Christmas Trees??

Today’s reading led me down two rabbit trails about trees. I’m in Luke 13 on December 13. We’re leading up to Christmas, and here we find two trees mentioned by Jesus in the same chapter! So naturally, I had to find out more . . . I most likely discovered more than you want to know, so I’ll try stick to the basics! Feel free to do your own research, and let me know what you find.

Why on earth would I care? These two trees were common in the area where Jesus was teaching, and the people listening would have been very familiar with them. Shouldn’t we know at least something about what He was using for illustration? It just might open our eyes a little more to the truths He was sharing.

First we have the fig tree.

raspopova-marina-hlqPQEL_KmE-unsplash
Photo by Raspopova Marina on Unsplash

According to Britannica, “the fig was one of the earliest fruit trees to be cultivated,”

and

“In the Mediterranean region the fig is so widely used, both fresh and dried, that it is called ‘the poor man’s food.'”

“Then Jesus told this story: ‘A man planted a fig tree in his garden and came again and again to see if there was any fruit on it, but he was always disappointed. Finally, he said to his gardener, ‘I’ve waited three years, and there hasn’t been a single fig! Cut it down. It’s just taking up space in the garden.’ The gardener answered, ‘Sir, give it one more chance. Leave it another year, and I’ll give it special attention and plenty of fertilizer. If we get figs next year, fine. If not, then you can cut it down'” (Luke 13:6-9 NLT).

Jesus told this parable after warning the people that if they didn’t repent and turn to God, they would perish. Perhaps you’ve read his words from the book of Matthew:

So every tree that does not produce good fruit is chopped down and thrown into the fire. Yes, just as you can identify a tree by its fruit, so you can identify people by their actions” (Matthew 7:19-20).

Our walk with God should be lived out simultaneously in our walk with the people we rub shoulders with. We should be bearing good fruit!

There are times we may wonder why God doesn’t just strike some people dead where they stand. We see the over abundance of bad fruit hanging all over them. Be grateful that God didn’t judge you the same way before you knew him!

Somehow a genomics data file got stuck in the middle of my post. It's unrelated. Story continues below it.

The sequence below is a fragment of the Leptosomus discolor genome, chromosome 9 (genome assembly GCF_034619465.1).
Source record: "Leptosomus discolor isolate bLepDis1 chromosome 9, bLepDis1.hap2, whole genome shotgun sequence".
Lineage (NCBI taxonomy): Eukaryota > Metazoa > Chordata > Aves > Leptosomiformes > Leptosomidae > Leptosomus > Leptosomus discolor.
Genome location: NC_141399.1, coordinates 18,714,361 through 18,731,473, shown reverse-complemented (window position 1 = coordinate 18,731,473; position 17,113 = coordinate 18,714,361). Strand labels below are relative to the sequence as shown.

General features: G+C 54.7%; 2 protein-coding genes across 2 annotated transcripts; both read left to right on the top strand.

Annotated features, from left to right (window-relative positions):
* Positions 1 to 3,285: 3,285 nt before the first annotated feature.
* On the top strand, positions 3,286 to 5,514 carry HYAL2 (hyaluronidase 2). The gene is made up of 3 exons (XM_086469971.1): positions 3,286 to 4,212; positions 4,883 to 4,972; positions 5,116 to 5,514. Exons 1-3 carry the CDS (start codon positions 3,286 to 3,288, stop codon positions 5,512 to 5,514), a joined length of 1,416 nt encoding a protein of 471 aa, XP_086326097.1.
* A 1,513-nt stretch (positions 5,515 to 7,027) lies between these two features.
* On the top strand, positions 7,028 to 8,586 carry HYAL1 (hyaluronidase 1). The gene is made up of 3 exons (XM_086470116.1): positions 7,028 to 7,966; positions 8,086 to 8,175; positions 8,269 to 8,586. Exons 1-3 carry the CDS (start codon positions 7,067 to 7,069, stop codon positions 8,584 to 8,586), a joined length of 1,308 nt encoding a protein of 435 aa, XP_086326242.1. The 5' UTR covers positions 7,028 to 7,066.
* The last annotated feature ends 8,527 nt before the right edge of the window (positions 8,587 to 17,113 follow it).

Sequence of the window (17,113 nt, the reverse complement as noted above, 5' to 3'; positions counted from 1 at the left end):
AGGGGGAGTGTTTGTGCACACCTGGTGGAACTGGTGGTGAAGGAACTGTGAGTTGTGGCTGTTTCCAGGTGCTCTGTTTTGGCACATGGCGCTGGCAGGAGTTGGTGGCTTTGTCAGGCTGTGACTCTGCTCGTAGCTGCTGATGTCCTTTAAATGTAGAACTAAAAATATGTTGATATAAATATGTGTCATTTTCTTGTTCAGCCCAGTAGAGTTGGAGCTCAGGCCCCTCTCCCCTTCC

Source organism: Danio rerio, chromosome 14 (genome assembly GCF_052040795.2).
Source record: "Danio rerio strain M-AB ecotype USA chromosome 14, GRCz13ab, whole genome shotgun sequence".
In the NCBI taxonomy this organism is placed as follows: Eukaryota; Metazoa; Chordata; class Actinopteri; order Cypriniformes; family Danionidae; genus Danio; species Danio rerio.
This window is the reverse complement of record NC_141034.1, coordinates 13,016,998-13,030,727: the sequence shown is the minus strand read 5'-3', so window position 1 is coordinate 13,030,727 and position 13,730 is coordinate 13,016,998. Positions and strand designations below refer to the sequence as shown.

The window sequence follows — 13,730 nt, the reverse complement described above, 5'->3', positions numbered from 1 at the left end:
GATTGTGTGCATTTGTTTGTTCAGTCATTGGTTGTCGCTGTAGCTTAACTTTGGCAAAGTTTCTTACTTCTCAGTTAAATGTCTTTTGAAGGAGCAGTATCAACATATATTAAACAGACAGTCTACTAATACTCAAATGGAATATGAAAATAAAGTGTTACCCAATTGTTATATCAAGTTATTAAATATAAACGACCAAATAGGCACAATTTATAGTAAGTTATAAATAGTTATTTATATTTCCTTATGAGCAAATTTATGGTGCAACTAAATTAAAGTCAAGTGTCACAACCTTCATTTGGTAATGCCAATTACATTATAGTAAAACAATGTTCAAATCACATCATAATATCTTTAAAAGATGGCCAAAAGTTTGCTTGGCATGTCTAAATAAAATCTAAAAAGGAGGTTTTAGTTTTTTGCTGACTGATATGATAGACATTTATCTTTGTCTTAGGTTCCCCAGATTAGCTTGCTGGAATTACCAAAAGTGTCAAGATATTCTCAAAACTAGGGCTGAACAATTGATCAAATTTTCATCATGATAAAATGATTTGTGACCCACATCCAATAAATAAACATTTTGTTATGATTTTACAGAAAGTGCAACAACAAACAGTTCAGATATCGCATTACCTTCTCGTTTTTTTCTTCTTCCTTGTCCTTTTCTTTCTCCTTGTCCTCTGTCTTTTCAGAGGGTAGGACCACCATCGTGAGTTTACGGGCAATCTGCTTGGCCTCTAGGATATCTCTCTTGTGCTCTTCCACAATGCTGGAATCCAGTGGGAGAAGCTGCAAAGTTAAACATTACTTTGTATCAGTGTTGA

“He does not want anyone to be destroyed, but wants everyone to repent” (2 Peter 3:9).

“And remember, our Lord’s patience gives people time to be saved” (2 Peter 3:15).

Our Lord is the patient gardener who gives us ample opportunity to turn and follow him, which leads a plentiful crop of goodness in our lives.

The second tree is the mustard tree.

“Then Jesus said, ‘What is the Kingdom of God like? How can I illustrate it? It is like a tiny mustard seed that a man planted in a garden; it grows and becomes a tree, and the birds make nests in its branches'” (Luke 13:18-19).

I always thought that the mustard we use on sandwiches came from the seeds of the mustard tree, but I was wrong! It comes from the seeds of smaller plants of a different species.

The mustard tree is called a tree because of its height (between six and twenty feet tall and twenty feet wide), but is actually an evergreen bush with fleshy leaves. The leaves are edible and mustard-flavored, and the bush also produces tiny, edible fruit . . . the perfect place for a bird nest, I’d say!

Mustard Bush Berries

The fruit is sweet and pungent, and can be eaten raw, cooked, or dried. All quite news to me!! Another interesting feature of the mustard bush is that its fibrous twigs can be chewed and used as toothbrushes in a pinch, giving it the nickname “toothbrush tree.”

So there you have it. A tiny seed becomes mighty . . .

May the Kingdom of God rule and reign in power in our hearts, and may we be identified by the fruit it bears in our lives!

Leave a Reply

Fill in your details below or click an icon to log in:

WordPress.com Logo

You are commenting using your WordPress.com account. Log Out /  Change )

Google photo

You are commenting using your Google account. Log Out /  Change )

Twitter picture

You are commenting using your Twitter account. Log Out /  Change )

Facebook photo

You are commenting using your Facebook account. Log Out /  Change )

Connecting to %s